Men make them fires on the hearth
Each under his roof-tree,
And the Four Winds that rule the earth
They blow the smoke to me.
Across the high hills and the sea
And all the changeful skies,
The Four Winds blow the smoke to me
Till the tears are in my eyes.
Until the tears are in my eyes
And my heart is well nigh broke
For thinking on old memories
That gather in the smoke.
With every shift of every wind
The homesick memories come,
From every quarter of mankind
Where I have made me a home.
Four times a fire against the cold
And a roof against the rain,
Sorrow fourfold and joy fourfold
The Four Winds bring again!
How can I answer which is best
Of all the fires that burn?
I have been too often host or guest
At every fire in turn.
How can I turn from any fire,
On any man’s hearthstone?
I know the wonder and desire
That went to build my own!
How can I doubt man’s joy or woe
Where’er his house-fires shine.
Since all that man must undergo
Will visit me at mine?
Oh, you Four Winds that blow so strong
And know that his is true,
Stoop for a little and carry my song
To all the men I knew!
Where there are fires against the cold,
Or roofs against the rain,
With love fourfold and joy fourfold,
Take them my songs again!
Rudyard Kipling, 1865-1936.
Original photograph by Ivan Bandura.
Beyond a ridge of pine with russet tips
The west lifts to the sun her longing lips,
Her blushes stain with gold and garnet dye
The shore, the river and the wide far sky;
Like floods of wine the waters filter through
The reeds that brush our indolent canoe.
I beach the bow where sands in shadows lie;
You hold my hand a space, then speak good-bye.
Upwinds your pathway through the yellow plumes
Of goldenrod, profuse in August blooms,
And o’er its tossing sprays you toss a kiss;
A moment more, and I see only this –
The idle paddle you so lately held,
The empty bow your pliant wrist propelled,
Some thistles purpling into violet,
Their blossoms with a thousand thorns afret,
And like a cobweb, shadowy and grey,
Far floats their down – far drifts my dream away.
E. Pauline Johnson, 1861-1913.
Photograph by 3268auber.
The old men of the world have made a fire
To warm their trembling hands.
They poke the young men in.
The young men burn like withes*.
If one run a little way,
The old men are wrath.
They catch him and bind him and throw him again to the flames.
Green withes burn slow…
And the smoke of the young men’s torment
Rises round and sheer as the trunk of a pillared oak,
And the darkness thereof spreads over the sky….
Green withes burn slow…
And the old men of the world sit round the fire
And rub their hands….
But the smoke of the young men’s torment
Ascends up for ever and ever.
Lola Ridge, 1873-1941.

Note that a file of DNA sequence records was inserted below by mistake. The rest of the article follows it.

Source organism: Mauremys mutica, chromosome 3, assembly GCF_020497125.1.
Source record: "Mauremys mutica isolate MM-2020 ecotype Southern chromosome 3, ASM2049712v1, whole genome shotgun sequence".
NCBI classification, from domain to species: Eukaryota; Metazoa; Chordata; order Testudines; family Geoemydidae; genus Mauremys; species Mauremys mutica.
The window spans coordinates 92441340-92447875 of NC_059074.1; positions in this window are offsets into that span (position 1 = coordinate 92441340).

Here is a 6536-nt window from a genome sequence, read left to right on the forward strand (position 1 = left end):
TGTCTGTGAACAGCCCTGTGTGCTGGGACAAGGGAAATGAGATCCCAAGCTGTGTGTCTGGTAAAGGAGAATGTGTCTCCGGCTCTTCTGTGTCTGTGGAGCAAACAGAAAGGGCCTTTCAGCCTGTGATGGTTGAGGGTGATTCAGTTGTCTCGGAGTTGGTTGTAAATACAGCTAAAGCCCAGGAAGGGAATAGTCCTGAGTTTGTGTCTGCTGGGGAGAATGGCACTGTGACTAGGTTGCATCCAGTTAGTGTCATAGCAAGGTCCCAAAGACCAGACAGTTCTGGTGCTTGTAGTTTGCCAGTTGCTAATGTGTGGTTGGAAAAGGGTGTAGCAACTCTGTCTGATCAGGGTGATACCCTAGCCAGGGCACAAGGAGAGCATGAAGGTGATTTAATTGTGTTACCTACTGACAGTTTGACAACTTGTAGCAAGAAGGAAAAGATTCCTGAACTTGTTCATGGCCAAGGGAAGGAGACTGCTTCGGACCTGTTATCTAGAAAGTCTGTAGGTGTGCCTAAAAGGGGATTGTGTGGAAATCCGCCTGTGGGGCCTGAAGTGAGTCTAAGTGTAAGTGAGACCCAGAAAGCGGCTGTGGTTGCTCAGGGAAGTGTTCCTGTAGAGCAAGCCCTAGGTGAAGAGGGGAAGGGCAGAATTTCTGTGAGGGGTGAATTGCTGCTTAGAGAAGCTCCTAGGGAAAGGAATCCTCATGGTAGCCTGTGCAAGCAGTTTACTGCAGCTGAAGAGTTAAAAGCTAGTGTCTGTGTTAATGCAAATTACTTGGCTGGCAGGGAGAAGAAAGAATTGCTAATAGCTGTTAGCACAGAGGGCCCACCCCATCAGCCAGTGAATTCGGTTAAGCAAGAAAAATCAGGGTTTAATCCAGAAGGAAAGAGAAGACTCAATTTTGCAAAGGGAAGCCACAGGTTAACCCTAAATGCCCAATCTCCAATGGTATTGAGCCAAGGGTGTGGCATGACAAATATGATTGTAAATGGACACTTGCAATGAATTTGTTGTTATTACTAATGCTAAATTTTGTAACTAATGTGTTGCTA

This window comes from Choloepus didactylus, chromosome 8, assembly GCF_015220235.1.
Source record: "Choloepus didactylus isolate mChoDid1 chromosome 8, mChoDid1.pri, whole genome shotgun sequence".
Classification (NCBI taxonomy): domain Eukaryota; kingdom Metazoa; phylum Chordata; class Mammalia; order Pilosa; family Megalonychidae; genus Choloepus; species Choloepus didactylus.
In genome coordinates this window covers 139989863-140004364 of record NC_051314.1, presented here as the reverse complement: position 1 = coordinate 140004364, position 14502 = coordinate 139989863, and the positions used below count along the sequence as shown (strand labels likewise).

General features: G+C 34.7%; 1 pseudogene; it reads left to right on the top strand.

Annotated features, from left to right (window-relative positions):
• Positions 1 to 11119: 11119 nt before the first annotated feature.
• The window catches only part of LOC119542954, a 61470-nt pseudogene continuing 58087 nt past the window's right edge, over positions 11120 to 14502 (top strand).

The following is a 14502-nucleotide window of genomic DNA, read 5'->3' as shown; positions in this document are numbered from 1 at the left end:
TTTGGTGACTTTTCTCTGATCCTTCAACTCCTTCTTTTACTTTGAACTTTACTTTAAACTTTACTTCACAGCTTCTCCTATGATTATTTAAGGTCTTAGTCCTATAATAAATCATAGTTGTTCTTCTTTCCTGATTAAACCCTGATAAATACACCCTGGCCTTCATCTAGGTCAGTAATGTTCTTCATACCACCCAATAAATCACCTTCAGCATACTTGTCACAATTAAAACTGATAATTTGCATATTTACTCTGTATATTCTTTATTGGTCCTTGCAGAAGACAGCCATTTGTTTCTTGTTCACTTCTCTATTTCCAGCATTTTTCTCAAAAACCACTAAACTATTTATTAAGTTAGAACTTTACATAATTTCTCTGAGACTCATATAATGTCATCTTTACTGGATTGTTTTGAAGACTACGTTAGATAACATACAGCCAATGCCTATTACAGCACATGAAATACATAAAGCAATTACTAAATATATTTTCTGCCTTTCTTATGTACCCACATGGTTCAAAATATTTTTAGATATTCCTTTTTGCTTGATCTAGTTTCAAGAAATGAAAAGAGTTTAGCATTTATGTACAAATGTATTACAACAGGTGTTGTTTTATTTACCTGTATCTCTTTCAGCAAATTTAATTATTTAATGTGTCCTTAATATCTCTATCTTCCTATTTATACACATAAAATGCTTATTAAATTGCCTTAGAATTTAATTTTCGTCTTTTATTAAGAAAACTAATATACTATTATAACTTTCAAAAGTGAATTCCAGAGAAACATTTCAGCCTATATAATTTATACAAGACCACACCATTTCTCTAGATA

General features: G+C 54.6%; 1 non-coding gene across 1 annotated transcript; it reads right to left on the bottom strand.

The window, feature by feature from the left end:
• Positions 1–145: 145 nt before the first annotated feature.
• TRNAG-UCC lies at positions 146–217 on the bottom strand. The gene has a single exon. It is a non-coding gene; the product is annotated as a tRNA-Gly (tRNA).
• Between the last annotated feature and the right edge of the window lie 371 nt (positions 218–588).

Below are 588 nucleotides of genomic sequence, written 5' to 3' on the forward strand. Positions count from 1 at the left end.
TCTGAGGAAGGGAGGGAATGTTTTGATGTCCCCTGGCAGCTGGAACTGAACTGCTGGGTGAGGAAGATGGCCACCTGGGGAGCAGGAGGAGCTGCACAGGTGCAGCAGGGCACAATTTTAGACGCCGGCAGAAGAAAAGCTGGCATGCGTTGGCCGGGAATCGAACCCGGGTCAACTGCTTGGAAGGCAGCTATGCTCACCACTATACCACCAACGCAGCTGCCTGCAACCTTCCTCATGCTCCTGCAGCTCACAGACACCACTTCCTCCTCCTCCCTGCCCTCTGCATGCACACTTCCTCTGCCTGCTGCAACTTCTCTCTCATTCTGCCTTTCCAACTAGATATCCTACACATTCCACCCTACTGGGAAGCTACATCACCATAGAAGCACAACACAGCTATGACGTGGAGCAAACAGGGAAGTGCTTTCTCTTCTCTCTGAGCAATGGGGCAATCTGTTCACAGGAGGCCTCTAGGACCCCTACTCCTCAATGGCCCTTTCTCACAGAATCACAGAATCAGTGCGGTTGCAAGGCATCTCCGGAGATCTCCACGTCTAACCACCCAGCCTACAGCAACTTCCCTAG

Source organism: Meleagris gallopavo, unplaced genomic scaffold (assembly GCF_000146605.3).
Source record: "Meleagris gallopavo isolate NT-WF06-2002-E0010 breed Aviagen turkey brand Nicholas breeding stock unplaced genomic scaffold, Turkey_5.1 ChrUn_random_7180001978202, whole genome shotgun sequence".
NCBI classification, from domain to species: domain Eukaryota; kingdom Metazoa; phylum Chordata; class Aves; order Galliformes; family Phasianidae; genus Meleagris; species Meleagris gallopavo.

Photograph by Dennis J. Kurpius.
* a willow twig or osier; any tough, flexible twig or stem
O yes, you are very cunning,
I can see that:
Out there in the snow with your red cart
And your wooly grey coat
And those ridiculous
Little grey leggings!
Like a rabbit,
A demure brownie.
O yes, you are cunning;
But do not think you will escape your father and mother
And what your brothers are!
I know the pattern.
It will surely have you—
For all these elfish times in the snow—
As commonplace as the others,
Little grey rabbit.
Helen Hoyt, 1887-1972.
Painting: Winter Hare by Bruno Lilijefors.
Ashes denote that fire was;
Respect the grayest pile
For the departed creature’s sake
That hovered there awhile.
Fire exists the first in light,
And then consolidates, —
Only the chemist can disclose
Into what carbonates.
Emily Dickinson, 1830-1886.
Some say the world will end in fire;
Some say in ice.
From what I’ve tasted of desire
I hold with those who favor fire.
But if it had to perish twice,
I think I know enough of hate
To know that for destruction ice
Is also great
And would suffice.
Robert Frost, 1874-1963.
Photograph by Terry Lovejoy.
As a dare-gale skylark scanted in a dull cage
Man’s mounting spirit in his bone-house, mean house, dwells –
That bird beyond the remembering his free fells;
This in drudgery, day-labouring-out life’s age.
Though aloft on turf or perch or poor low stage,
Both sing sometimes the sweetest, sweetest spells,
Yet both droop deadly sometimes in their cells
Or wring their barriers in bursts of fear or rage.
Not that the sweet-fowl, song-fowl, needs no rest –
Why, hear him, hear him babble and drop down to his nest,
But his own nest, wild nest, no prison.
Man’s spirit will be flesh-bound when found at best,
But uncumbered: meadow-down is not distressed
For a rainbow footing it nor he for his bones risen.
Gerard Manly Hopkins, 1944-1889.
Photograph by Dorothea Lange, 1895-1965.